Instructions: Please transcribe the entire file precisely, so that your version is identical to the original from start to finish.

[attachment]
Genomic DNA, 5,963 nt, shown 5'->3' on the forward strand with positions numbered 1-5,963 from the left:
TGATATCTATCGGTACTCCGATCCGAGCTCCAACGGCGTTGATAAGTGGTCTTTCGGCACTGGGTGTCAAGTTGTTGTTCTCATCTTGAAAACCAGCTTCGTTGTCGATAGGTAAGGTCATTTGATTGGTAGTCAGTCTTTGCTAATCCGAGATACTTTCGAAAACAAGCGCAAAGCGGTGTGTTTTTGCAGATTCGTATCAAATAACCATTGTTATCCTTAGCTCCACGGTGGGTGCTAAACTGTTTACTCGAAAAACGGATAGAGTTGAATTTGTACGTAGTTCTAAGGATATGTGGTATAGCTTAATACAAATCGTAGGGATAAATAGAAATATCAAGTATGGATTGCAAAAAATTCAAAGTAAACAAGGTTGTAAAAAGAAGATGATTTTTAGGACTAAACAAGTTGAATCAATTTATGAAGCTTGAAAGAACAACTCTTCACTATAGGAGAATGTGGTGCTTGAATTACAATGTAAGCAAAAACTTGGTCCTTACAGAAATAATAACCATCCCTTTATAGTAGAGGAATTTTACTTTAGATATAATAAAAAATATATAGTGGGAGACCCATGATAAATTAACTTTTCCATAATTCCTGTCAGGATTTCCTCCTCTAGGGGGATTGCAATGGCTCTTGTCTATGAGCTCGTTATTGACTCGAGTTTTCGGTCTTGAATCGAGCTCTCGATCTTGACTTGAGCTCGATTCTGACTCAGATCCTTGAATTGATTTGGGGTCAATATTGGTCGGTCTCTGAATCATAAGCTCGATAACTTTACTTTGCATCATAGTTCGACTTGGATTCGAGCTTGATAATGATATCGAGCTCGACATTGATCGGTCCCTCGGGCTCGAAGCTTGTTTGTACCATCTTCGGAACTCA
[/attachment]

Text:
Genomic DNA, 5,963 nt, shown 5'->3' on the forward strand with positions numbered 1-5,963 from the left:
TGATATCTATCGGTACTCCGATCCGAGCTCCAACGGCGTTGATAAGTGGTCTTTCGGCACTGGGTGTCAAGTTGTTGTTCTCATCTTGAAAACCAGCTTCGTTGTCGATAGGTAAGGTCATTTGATTGGTAGTCAGTCTTTGCTAATCCGAGATACTTTCGAAAACAAGCGCAAAGCGGTGTGTTTTTGCAGATTCGTATCAAATAACCATTGTTATCCTTAGCTCCACGGTGGGTGCTAAACTGTTTACTCGAAAAACGGATAGAGTTGAATTTGTACGTAGTTCTAAGGATATGTGGTATAGCTTAATACAAATCGTAGGGATAAATAGAAATATCAAGTATGGATTGCAAAAAATTCAAAGTAAACAAGGTTGTAAAAAGAAGATGATTTTTAGGACTAAACAAGTTGAATCAATTTATGAAGCTTGAAAGAACAACTCTTCACTATAGGAGAATGTGGTGCTTGAATTACAATGTAAGCAAAAACTTGGTCCTTACAGAAATAATAACCATCCCTTTATAGTAGAGGAATTTTACTTTAGATATAATAAAAAATATATAGTGGGAGACCCATGATAAATTAACTTTTCCATAATTCCTGTCAGGATTTCCTCCTCTAGGGGGATTGCAATGGCTCTTGTCTATGAGCTCGTTATTGACTCGAGTTTTCGGTCTTGAATCGAGCTCTCGATCTTGACTTGAGCTCGATTCTGACTCAGATCCTTGAATTGATTTGGGGTCAATATTGGTCGGTCTCTGAATCATAAGCTCGATAACTTTACTTTGCATCATAGTTCGACTTGGATTCGAGCTTGATAATGATATCGAGCTCGACATTGATCGGTCCCTCGGGCTCGAAGCTTGTTTGTACCATCTTCGGAACTCA